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M.L. Archibald, T.L. LeVatte, B.C. Chauhan; Retinal Ganglion Cell Loss With Low Doses of Endothelin–1 in a Model of Chronic Optic Neuropathy in Rat . Invest. Ophthalmol. Vis. Sci. 2005;46(13):1239.
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© ARVO (1962-2015); The Authors (2016-present)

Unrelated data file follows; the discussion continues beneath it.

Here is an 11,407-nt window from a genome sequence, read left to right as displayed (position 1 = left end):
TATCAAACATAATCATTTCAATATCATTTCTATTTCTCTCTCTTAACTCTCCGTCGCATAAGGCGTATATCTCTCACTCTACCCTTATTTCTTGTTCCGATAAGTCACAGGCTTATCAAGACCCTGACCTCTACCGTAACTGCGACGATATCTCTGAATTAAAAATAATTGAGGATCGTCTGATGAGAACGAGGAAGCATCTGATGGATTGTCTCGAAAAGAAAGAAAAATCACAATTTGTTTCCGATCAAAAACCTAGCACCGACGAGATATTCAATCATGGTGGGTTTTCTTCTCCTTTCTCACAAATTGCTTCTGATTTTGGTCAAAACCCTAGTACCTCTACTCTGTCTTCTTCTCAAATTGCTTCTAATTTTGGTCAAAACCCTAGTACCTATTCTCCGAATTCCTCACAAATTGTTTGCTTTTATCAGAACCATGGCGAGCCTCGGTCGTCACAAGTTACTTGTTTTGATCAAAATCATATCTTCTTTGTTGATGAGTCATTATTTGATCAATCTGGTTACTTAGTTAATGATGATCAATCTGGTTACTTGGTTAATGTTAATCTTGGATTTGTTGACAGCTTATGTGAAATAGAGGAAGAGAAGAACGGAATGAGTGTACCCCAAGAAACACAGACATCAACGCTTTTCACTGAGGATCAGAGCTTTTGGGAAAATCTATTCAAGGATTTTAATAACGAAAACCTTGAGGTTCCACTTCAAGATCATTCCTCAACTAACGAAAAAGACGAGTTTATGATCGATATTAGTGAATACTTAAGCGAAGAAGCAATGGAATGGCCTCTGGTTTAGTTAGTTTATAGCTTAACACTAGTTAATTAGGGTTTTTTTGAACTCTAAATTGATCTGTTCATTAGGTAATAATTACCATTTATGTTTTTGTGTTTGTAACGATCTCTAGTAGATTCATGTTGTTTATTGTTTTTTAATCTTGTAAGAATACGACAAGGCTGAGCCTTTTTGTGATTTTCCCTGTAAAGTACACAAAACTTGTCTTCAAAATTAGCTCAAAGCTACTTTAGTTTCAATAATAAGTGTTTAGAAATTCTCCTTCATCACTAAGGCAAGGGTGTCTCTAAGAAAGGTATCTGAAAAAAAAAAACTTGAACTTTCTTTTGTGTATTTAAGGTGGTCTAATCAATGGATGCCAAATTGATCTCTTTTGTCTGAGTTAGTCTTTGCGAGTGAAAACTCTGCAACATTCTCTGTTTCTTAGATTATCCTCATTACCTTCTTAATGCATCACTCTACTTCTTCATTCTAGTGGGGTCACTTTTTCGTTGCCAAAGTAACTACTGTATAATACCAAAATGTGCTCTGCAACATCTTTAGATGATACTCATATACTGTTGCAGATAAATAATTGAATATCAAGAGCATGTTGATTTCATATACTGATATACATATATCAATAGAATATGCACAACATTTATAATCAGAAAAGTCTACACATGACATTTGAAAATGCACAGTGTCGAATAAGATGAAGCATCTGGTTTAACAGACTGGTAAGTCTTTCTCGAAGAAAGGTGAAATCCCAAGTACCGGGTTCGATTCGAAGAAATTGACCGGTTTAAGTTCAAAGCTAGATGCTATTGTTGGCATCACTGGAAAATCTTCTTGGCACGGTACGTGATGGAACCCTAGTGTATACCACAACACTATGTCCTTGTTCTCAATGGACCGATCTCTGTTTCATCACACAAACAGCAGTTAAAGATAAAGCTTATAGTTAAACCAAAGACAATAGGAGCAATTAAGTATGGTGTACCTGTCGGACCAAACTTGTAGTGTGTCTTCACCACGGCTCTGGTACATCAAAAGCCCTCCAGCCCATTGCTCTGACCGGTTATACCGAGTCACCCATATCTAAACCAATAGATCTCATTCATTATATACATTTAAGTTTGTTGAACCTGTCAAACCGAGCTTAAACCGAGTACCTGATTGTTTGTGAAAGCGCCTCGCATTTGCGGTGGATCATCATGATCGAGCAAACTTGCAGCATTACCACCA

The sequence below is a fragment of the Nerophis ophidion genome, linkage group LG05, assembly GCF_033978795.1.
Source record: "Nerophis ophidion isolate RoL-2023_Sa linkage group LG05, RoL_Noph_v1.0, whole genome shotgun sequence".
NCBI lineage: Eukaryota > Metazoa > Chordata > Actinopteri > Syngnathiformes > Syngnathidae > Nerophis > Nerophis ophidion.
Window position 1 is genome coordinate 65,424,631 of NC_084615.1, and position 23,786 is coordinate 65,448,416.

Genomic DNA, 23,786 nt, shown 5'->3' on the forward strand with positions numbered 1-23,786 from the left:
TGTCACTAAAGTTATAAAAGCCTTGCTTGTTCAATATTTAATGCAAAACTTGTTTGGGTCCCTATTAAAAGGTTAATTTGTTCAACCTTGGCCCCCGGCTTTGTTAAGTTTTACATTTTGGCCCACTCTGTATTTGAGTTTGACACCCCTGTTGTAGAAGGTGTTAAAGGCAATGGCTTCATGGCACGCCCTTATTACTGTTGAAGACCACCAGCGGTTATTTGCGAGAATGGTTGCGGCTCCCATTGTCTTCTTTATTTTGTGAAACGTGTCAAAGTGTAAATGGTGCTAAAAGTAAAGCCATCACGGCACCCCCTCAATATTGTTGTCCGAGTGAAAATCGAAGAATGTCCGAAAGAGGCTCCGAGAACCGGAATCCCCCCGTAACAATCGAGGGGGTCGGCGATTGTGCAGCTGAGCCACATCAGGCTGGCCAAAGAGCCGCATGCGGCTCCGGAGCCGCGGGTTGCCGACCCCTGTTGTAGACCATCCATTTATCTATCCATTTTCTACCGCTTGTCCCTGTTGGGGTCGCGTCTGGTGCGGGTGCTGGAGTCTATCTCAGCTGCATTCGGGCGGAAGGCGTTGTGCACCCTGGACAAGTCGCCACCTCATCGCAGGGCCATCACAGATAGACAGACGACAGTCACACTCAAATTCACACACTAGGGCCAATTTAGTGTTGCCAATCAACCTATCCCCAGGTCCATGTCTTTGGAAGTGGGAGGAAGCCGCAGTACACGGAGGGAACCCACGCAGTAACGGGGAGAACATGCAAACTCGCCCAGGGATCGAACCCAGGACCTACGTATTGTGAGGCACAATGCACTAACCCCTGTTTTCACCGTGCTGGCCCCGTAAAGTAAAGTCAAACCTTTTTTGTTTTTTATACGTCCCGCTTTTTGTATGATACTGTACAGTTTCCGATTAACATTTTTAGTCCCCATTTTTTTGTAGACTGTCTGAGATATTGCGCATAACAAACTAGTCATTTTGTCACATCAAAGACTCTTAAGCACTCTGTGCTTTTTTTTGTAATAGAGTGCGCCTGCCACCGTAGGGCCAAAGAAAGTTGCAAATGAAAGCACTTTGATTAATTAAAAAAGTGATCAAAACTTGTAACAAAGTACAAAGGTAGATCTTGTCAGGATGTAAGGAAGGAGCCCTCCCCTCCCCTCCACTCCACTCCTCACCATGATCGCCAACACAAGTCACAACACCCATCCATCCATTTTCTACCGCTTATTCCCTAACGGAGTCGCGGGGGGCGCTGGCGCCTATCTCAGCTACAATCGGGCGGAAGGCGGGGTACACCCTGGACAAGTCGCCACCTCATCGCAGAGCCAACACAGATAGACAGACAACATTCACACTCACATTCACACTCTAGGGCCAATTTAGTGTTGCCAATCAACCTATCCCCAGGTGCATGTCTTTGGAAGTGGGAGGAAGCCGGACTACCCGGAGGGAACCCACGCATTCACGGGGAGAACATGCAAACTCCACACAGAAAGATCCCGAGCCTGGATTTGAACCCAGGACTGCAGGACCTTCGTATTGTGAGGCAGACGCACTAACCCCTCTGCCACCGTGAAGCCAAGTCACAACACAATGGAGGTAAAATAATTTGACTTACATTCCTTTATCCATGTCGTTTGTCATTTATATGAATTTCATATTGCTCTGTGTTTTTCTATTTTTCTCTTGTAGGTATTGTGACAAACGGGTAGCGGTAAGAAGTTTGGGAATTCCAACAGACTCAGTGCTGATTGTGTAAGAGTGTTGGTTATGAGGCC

Purpose: We have previously described a model of endothelin–1 (ET–1) induced chronic optic neuropathy in rat (Chauhan et al. IOVS 2004;45:144–152) in which ∼ 10–6 M ET–1 produced a reduction in optic nerve head blood flow and caused a time–dependent loss of retinal ganglion cells (RGCs). In the present study we wanted to determine if doses below the threshold for haemodynamic effects were capable of causing RGC loss. Methods: Osmotic minipumps were surgically implanted to deliver 10–7 M (n=5), 10–9 M (n=6) or 10–11 M (n=4) ET–1/day for 28 days to the right retrobulbar optic nerve of adult Brown Norway rats. Before pump implantation, RGCs in both eyes were retrogradely labelled with fluorogold (FG) applied to the superior colliculi. RGC survival was expressed as the ratio of RGC counts in the treated versus control eyes in whole–mounted retinas. Glial activity was assessed in longitudinal sections of optic nerve and retina stained for ED–1 immunoreactivity (n=3, per dose). Results: The mean RGC survival rate for the 10–7, 10–9 and 10–11 M ET–1 doses was 0.83 ± 0.11, 0.76 ± 0.08 and 0.93 ± 0.09 respectively. There were round ED–1 positive cells in the retrobulbar nerve, with the density of labeling decreasing with decreasing ET–1 dose. In the retina, ramified FG–positive cells found in the inner retina co–localised with ED–1 positive cells, indicating the presence of phogocytic microglia or macrophages. Conclusions: Doses of ET–1 that do not have an impact on optic nerve head blood flow lead to mild loss of RGCs with activation of glial cells in the optic nerve and retina. This study supports the hypothesis that ET–1 induced RGC death in this experimental optic neuropathy may be due to factors in addition to, or independent of, optic nerve head ischaemia.
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